N-123. Identification of a Novel Phosphonate Utilization Pathway in Marine Microorganisms by Functional Metagenomic Analysis

A. Martinez, E. F. DeLong;
Massachusetts Inst. of Technology, Cambridge, MA.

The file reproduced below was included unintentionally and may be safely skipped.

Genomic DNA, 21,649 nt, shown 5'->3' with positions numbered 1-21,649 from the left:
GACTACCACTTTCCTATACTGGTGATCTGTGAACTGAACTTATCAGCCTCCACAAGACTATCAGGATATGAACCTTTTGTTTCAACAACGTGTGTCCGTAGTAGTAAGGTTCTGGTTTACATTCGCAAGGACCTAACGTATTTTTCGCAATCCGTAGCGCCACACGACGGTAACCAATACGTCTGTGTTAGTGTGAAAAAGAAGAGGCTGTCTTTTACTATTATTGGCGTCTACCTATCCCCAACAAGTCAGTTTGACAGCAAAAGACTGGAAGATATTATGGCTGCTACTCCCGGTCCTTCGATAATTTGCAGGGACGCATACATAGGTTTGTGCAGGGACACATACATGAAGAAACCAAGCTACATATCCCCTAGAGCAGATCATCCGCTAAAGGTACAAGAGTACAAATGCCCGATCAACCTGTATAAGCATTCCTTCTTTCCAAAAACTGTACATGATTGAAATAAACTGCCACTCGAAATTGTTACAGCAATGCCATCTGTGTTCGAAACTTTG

Phosphorus is an essential element for all living organisms. Since dissolved inorganic phosphate can be a limiting nutrient in ocean surface waters, there is considerable interest in understanding the mechanisms, extent and variability of dissolved organic phosphorous (DOP) utilization by marine microorganisms. . About one third of marine DOP consists of phosphonates (Phn), compounds that containing a C-P bond instead of the more common C-O-P bond found in phosphate esters. Aminoethylphosphonate (AEPhn), found in phosphonolipids of marine invertebrates, is believed to be the most abundant phosphonate in the ocean. The ability of some microorganisms (such as E. coli) to utilize Phn as a P source has been recognized for many years, providing detailed information on their Phn utilization pathways. Known C-P hydrolases include the C-P lyase, a multienzyme complex that can release phosphate from a variety of Phns including alkyl-phosphonates, and Phn-compound specific pathways, like the phosphonatase pathway that acts exclusively on AEPhn. Little is known about Phn utilization in marine bacteria. Recently, it has been shown that a complete C-P lyase operon is present in the marine cyanobacterium Trichodesmium erythraeumthat is expressed in phosphorus-depleted cultures, strongly suggesting that members of this genus can use Phns as an alternative source of phosphorus. To characterize Phn utilization pathways in marine microorganisms we screened clones in large insert metagenomic libraries for their ability to complement an E. coli Phn- strain. Using this functional approach we identified clones in a planktonic fosmid library that allowed the E. coli host to grow on AEPhn as the P source. The complementing cloned DNAs contained homologs of some known Phn utilization genes, as well as a completely novel pathway for AEPhn utilization that is present in some marine microorganisms. Our results demonstrate that AEPhn can be an alternative P source in marine bacterioplankton and that functional screening approaches are useful for assigning environmentally relevant functions to hypothetical genes detected in metagenomic surveys.